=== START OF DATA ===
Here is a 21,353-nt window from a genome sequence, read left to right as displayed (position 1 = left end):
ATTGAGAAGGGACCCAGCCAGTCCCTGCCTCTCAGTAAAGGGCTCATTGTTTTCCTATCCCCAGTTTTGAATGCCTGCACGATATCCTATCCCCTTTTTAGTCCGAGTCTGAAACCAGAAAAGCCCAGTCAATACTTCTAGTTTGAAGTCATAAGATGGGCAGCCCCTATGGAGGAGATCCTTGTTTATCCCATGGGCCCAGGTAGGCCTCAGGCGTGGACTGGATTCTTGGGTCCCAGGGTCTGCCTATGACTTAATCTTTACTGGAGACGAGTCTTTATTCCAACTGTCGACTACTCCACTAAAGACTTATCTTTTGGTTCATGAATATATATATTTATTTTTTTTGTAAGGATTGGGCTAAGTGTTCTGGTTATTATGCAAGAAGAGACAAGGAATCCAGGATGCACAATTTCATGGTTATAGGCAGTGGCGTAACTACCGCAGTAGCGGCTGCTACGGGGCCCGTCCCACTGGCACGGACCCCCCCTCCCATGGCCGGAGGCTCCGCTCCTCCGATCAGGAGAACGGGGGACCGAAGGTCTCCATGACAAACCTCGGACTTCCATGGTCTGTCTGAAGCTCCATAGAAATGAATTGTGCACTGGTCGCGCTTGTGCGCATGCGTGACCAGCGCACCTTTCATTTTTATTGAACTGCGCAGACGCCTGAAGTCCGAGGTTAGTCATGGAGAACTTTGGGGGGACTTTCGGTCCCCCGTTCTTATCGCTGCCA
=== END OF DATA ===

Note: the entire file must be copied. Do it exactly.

Here is a 21,353-nt window from a genome sequence, read left to right as displayed (position 1 = left end):
ATTGAGAAGGGACCCAGCCAGTCCCTGCCTCTCAGTAAAGGGCTCATTGTTTTCCTATCCCCAGTTTTGAATGCCTGCACGATATCCTATCCCCTTTTTAGTCCGAGTCTGAAACCAGAAAAGCCCAGTCAATACTTCTAGTTTGAAGTCATAAGATGGGCAGCCCCTATGGAGGAGATCCTTGTTTATCCCATGGGCCCAGGTAGGCCTCAGGCGTGGACTGGATTCTTGGGTCCCAGGGTCTGCCTATGACTTAATCTTTACTGGAGACGAGTCTTTATTCCAACTGTCGACTACTCCACTAAAGACTTATCTTTTGGTTCATGAATATATATATTTATTTTTTTTGTAAGGATTGGGCTAAGTGTTCTGGTTATTATGCAAGAAGAGACAAGGAATCCAGGATGCACAATTTCATGGTTATAGGCAGTGGCGTAACTACCGCAGTAGCGGCTGCTACGGGGCCCGTCCCACTGGCACGGACCCCCCCTCCCATGGCCGGAGGCTCCGCTCCTCCGATCAGGAGAACGGGGGACCGAAGGTCTCCATGACAAACCTCGGACTTCCATGGTCTGTCTGAAGCTCCATAGAAATGAATTGTGCACTGGTCGCGCTTGTGCGCATGCGTGACCAGCGCACCTTTCATTTTTATTGAACTGCGCAGACGCCTGAAGTCCGAGGTTAGTCATGGAGAACTTTGGGGGGACTTTCGGTCCCCCGTTCTTATCGCTGCCA